Haward RF and James MT. Entomology in human and animal health. Macmillan Publication Co., New York, USA. 1979; pp65.
Permin A and Hansen JW. Epidemiology, diagnosis and control of poultry parasites. FAO Animal Health Manuals 4. Rome: Food and Agriculture Organization of the United Nations (FAO). Rome, Italy, 1998; pp160.
Ruff MD. Important parasites in poultry production systems. Veterinary Parasitology, 1999;84(3-4):337-347.
Ofukwu RA and Akwuobu CA. Aspects of epidemiology of ectoparasites infestation of sheep and goats in Makurdi North central, Nigeria. Tanzania. Veterinary Journal, 2010; 27(1): 36-42.
Parola P and Raoult D. Ticks and tick borne bacterial diseases in humans; an emerging infectious threat Infect Dis. 2011; 15(6): 897-928.
Hall CM. A Survey on Ectoparasites on Domestic fowls and Guinea fowls in Gongonia, Navrongo. University for Develoment Studies, Navrongo, Ghana. 2006; pp. 65.
Ohaeri CC and Ugwu AU. Survey of Ectoparasites of Farm Animals. Journal of Agriculture and Veterinary Sciences, 2013; Vol.5: 2277-0062.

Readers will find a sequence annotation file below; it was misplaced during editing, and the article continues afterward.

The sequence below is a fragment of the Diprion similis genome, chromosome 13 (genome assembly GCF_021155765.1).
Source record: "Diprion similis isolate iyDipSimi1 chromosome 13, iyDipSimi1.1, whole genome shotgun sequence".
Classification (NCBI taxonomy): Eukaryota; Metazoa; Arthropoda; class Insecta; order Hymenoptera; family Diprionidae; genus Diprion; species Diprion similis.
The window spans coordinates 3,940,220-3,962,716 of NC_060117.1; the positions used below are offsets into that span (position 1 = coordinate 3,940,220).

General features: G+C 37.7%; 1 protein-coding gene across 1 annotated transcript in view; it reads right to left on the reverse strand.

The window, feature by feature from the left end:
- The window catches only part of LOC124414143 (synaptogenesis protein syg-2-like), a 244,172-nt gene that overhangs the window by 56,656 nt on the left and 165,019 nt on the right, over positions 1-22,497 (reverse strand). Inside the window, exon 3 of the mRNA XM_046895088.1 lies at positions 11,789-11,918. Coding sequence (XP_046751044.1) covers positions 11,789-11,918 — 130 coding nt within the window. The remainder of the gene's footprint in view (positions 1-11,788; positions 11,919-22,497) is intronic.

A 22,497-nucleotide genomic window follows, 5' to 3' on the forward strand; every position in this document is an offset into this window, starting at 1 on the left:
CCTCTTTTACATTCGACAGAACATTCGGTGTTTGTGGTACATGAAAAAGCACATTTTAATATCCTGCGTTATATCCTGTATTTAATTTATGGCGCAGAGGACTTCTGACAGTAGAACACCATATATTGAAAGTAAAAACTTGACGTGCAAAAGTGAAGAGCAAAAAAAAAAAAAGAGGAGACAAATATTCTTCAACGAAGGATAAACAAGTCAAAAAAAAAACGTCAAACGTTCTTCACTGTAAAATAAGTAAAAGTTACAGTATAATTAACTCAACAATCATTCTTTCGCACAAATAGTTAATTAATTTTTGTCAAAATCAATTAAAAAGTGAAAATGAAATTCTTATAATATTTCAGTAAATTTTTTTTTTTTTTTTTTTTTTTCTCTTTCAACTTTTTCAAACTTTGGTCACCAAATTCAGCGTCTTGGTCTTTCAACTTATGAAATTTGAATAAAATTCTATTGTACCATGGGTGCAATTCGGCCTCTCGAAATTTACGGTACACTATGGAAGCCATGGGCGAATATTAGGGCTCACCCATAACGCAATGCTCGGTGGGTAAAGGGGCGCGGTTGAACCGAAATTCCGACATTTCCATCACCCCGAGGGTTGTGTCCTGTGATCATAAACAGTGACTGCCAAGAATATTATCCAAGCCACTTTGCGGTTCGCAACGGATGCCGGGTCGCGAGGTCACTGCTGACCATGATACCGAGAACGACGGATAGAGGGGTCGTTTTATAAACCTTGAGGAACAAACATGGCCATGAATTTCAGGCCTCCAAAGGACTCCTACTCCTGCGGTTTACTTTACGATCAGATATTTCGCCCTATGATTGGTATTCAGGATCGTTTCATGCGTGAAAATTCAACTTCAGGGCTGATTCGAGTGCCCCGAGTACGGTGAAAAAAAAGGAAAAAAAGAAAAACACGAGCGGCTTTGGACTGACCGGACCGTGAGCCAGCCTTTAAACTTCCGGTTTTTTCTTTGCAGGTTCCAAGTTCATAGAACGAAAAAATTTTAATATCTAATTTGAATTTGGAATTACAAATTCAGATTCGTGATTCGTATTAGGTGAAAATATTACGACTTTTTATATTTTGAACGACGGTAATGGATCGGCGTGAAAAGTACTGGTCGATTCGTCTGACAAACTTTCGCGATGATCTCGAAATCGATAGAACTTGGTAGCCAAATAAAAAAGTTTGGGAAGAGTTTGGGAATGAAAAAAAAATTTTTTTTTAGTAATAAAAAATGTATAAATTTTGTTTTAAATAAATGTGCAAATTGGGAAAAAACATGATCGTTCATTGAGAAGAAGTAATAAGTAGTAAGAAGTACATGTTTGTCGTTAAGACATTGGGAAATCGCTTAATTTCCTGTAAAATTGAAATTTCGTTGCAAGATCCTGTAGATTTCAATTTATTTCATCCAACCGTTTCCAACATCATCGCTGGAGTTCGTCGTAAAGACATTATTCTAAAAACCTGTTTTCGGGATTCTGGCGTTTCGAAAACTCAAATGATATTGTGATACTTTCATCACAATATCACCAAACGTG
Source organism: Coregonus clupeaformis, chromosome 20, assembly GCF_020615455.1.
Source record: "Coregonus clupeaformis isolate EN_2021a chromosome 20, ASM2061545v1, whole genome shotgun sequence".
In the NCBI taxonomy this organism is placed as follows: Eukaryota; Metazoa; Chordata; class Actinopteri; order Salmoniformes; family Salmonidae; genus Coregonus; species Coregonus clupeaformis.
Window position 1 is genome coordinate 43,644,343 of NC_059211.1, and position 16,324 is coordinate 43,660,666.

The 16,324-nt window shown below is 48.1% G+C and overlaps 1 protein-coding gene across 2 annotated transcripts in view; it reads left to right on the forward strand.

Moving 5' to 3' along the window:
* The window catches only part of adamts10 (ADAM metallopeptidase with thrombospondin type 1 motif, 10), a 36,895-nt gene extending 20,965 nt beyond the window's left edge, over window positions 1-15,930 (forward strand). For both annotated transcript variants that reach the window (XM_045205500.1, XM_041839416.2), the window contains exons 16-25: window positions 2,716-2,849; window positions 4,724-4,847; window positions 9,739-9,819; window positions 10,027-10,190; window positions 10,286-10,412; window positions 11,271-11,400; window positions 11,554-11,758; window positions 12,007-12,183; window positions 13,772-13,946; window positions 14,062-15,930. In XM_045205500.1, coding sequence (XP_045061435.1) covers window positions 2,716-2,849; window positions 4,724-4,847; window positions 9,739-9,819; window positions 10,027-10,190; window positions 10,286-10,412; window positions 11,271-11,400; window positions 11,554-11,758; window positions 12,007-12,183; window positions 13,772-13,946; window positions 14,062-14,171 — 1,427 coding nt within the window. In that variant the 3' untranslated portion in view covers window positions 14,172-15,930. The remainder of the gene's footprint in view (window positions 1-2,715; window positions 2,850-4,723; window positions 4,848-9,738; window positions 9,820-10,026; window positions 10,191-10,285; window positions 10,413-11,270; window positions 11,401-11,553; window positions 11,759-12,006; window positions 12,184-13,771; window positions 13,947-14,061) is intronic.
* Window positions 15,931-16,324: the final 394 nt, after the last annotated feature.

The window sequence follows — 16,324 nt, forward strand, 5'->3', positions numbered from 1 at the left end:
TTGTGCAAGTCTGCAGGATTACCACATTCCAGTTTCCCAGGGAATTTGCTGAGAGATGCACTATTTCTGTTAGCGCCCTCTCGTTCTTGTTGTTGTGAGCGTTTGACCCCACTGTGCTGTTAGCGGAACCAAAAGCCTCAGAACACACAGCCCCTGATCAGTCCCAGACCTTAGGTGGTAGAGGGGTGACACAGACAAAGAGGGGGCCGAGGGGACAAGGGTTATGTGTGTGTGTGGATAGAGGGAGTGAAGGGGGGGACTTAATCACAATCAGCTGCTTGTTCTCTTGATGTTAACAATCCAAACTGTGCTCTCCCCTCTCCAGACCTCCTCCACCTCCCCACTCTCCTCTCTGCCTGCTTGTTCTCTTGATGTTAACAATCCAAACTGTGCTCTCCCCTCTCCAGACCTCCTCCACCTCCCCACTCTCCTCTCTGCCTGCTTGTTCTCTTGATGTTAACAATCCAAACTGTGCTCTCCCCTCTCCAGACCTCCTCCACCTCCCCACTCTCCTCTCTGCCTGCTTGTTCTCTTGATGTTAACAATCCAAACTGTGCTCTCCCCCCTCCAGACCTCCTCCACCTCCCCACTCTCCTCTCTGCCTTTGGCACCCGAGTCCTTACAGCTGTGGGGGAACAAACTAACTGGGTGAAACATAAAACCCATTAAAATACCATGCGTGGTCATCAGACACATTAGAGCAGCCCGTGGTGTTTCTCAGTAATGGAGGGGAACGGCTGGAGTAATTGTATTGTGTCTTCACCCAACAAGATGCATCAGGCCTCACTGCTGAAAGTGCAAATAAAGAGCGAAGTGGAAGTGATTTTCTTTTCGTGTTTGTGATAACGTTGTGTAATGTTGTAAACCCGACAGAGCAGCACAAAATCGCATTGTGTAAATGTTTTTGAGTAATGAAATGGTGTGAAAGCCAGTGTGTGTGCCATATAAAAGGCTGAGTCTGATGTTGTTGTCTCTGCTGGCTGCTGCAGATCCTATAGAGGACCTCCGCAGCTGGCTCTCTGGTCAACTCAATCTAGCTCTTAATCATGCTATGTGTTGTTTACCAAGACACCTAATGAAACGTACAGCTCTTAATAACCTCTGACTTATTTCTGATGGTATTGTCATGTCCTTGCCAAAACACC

Yacob HT, Yalow AT and Dink AA. Ectoparasite Prevalence in Sheep and Goats in and Around Wolaita Soddo, Southern Ethiopia, Revue Med. Vet., 2008;159: 450-454.
Regasa TD, Tsegay AK and Waktole H. Prevalence of major ectoparasite of calves and associated risk factors in and around Bishoftu town. African Journal of Agricultural research. 2015; 10(10):1127-1135.
Onu SH and Shiferaw TZ. Prevalence of ectoparasite infestation in Bench Maji zone, South West Ethiopia. Vert world, 2013; 6(6): 291-294.
Hoogstraal H. Ticks of the Sudan. United States. Nava Medical Research Unit. 3 Cairo Egypt. 1956; Pp1-1000.
Ouhelli H and Pandey S. Prevalence of Cattle ticks in Morocco. Tropical Animal Health Production. 1982; 14:151-154.
Tongjura JD, Amuga GA, Ombugadu RJ, Azamu Y, and Mafuiya, HB. Ectoparasites Infesting Livestock in Three Local Government Areas (LGAS) Of Nasarawa State, Nigeria. Science World Journal, 2012; Vol 7 (No 1).
Cameron D. The northern fowl mite (Ornithonyssus sylviarum C. and F., 1877). Canada Journal Research Section D. 1938; 16:230-254.
Browse journals by subject